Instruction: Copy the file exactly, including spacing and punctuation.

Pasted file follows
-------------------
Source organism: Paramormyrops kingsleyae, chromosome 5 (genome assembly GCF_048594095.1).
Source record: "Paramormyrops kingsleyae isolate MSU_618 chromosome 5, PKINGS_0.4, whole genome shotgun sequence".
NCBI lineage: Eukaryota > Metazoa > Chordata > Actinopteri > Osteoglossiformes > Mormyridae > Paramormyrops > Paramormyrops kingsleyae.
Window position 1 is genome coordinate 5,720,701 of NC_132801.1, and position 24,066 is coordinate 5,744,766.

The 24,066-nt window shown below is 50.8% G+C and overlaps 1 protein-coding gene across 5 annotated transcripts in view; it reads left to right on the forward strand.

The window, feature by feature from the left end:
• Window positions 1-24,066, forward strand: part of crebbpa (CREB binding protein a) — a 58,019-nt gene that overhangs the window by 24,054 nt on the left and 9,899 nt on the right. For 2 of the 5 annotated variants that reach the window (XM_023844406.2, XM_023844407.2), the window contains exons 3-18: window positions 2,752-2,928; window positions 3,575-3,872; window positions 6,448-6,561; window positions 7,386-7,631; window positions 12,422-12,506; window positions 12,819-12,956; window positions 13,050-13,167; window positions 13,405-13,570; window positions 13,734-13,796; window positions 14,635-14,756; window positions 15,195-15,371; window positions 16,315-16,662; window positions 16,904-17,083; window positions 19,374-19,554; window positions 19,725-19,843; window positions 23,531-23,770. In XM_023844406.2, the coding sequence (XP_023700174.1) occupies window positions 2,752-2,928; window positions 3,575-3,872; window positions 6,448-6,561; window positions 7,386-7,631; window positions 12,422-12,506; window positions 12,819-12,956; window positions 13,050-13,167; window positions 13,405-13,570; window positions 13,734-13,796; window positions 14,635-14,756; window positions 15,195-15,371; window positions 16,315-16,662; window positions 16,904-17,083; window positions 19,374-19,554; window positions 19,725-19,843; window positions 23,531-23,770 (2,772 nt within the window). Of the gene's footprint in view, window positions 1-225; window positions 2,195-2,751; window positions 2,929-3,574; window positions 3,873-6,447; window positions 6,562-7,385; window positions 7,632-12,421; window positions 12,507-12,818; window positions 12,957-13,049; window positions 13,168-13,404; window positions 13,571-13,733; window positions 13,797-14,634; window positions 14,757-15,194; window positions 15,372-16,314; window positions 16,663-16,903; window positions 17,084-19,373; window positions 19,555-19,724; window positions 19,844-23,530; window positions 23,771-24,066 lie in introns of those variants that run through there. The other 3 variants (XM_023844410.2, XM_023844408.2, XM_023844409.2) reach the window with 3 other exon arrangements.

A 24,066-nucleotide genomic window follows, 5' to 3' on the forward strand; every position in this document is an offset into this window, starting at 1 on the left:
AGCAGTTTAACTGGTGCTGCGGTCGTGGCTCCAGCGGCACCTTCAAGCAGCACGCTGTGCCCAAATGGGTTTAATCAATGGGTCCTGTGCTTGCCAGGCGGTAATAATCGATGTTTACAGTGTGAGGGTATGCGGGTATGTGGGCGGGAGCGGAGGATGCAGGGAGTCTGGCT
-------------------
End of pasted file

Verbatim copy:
Source organism: Paramormyrops kingsleyae, chromosome 5 (genome assembly GCF_048594095.1).
Source record: "Paramormyrops kingsleyae isolate MSU_618 chromosome 5, PKINGS_0.4, whole genome shotgun sequence".
NCBI lineage: Eukaryota > Metazoa > Chordata > Actinopteri > Osteoglossiformes > Mormyridae > Paramormyrops > Paramormyrops kingsleyae.
Window position 1 is genome coordinate 5,720,701 of NC_132801.1, and position 24,066 is coordinate 5,744,766.

The 24,066-nt window shown below is 50.8% G+C and overlaps 1 protein-coding gene across 5 annotated transcripts in view; it reads left to right on the forward strand.

The window, feature by feature from the left end:
• Window positions 1-24,066, forward strand: part of crebbpa (CREB binding protein a) — a 58,019-nt gene that overhangs the window by 24,054 nt on the left and 9,899 nt on the right. For 2 of the 5 annotated variants that reach the window (XM_023844406.2, XM_023844407.2), the window contains exons 3-18: window positions 2,752-2,928; window positions 3,575-3,872; window positions 6,448-6,561; window positions 7,386-7,631; window positions 12,422-12,506; window positions 12,819-12,956; window positions 13,050-13,167; window positions 13,405-13,570; window positions 13,734-13,796; window positions 14,635-14,756; window positions 15,195-15,371; window positions 16,315-16,662; window positions 16,904-17,083; window positions 19,374-19,554; window positions 19,725-19,843; window positions 23,531-23,770. In XM_023844406.2, the coding sequence (XP_023700174.1) occupies window positions 2,752-2,928; window positions 3,575-3,872; window positions 6,448-6,561; window positions 7,386-7,631; window positions 12,422-12,506; window positions 12,819-12,956; window positions 13,050-13,167; window positions 13,405-13,570; window positions 13,734-13,796; window positions 14,635-14,756; window positions 15,195-15,371; window positions 16,315-16,662; window positions 16,904-17,083; window positions 19,374-19,554; window positions 19,725-19,843; window positions 23,531-23,770 (2,772 nt within the window). Of the gene's footprint in view, window positions 1-225; window positions 2,195-2,751; window positions 2,929-3,574; window positions 3,873-6,447; window positions 6,562-7,385; window positions 7,632-12,421; window positions 12,507-12,818; window positions 12,957-13,049; window positions 13,168-13,404; window positions 13,571-13,733; window positions 13,797-14,634; window positions 14,757-15,194; window positions 15,372-16,314; window positions 16,663-16,903; window positions 17,084-19,373; window positions 19,555-19,724; window positions 19,844-23,530; window positions 23,771-24,066 lie in introns of those variants that run through there. The other 3 variants (XM_023844410.2, XM_023844408.2, XM_023844409.2) reach the window with 3 other exon arrangements.

A 24,066-nucleotide genomic window follows, 5' to 3' on the forward strand; every position in this document is an offset into this window, starting at 1 on the left:
AGCAGTTTAACTGGTGCTGCGGTCGTGGCTCCAGCGGCACCTTCAAGCAGCACGCTGTGCCCAAATGGGTTTAATCAATGGGTCCTGTGCTTGCCAGGCGGTAATAATCGATGTTTACAGTGTGAGGGTATGCGGGTATGTGGGCGGGAGCGGAGGATGCAGGGAGTCTGGCT